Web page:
Doctors have told the 62-year-old for years that he is at risk of developing Type 2 diabetes.
One outcome of the $4.8 million study could be improved prevention of diabetes in middle-aged and older men.
It will look at the potential benefits of treating men with testosterone supplements in combination with a dedicated weight-loss program.
Mr Spice, a retired broadcast television executive, said he was excited to be involved in the study and was using it as motivation to make a permanent lifestyle change.
‘I’ve been basically bordering on pre-diabetic for a few years now,’ he said.
‘This study is a great incentive to get myself out of that state, make some real changes to the way I live and help others in the process.’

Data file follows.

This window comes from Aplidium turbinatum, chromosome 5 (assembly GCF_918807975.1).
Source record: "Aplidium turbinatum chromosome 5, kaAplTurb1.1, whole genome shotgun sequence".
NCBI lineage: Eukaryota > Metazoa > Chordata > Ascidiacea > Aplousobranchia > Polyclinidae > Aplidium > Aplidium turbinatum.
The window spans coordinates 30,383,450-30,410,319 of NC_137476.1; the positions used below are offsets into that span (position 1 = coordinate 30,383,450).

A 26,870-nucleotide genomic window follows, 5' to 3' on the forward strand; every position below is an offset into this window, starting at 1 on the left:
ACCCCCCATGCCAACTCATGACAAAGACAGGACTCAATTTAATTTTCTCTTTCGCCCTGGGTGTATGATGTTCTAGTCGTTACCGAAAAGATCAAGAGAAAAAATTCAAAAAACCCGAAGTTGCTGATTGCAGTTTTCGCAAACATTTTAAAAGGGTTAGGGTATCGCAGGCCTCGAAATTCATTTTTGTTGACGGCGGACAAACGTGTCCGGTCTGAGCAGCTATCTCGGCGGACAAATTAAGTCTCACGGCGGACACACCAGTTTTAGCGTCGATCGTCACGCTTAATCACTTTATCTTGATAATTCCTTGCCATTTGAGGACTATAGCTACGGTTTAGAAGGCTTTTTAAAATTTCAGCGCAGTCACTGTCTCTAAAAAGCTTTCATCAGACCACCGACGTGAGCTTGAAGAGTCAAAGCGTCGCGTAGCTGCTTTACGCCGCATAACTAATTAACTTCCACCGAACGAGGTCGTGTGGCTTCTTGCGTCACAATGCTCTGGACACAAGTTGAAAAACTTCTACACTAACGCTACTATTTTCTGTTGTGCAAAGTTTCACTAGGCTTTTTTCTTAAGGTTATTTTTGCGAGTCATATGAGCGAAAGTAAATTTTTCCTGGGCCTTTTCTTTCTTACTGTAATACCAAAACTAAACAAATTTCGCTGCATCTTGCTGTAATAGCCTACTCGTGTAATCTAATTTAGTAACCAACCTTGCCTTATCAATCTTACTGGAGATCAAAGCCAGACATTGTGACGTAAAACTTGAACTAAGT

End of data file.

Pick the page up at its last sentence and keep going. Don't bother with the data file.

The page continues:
With the support of his wife Anne and three adult children, the keen angler and target-shooter is aiming to lose more than 30kg.
‘The weight loss and better health will definitely make everything I do and plan to do in life more enjoyable,’ he said.
Fremantle Hospital is one of six study centres Australia-wide.
Its research team is led by Professor Bu Yeap and plays a key role in the study.
‘This will be the largest testosterone trial ever performed and will answer the question of whether testosterone can prevent diabetes in men at high risk of the disease,’ Professor Yeap said.
Prof Yeap said he hoped the study would be a life-changing event for many Australian men.
‘Keith is a great example of someone at high risk of developing Type 2 diabetes, who is ready to take an important step toward improving his own health,’ he said.
Get involved by visiting t4dm.org.au.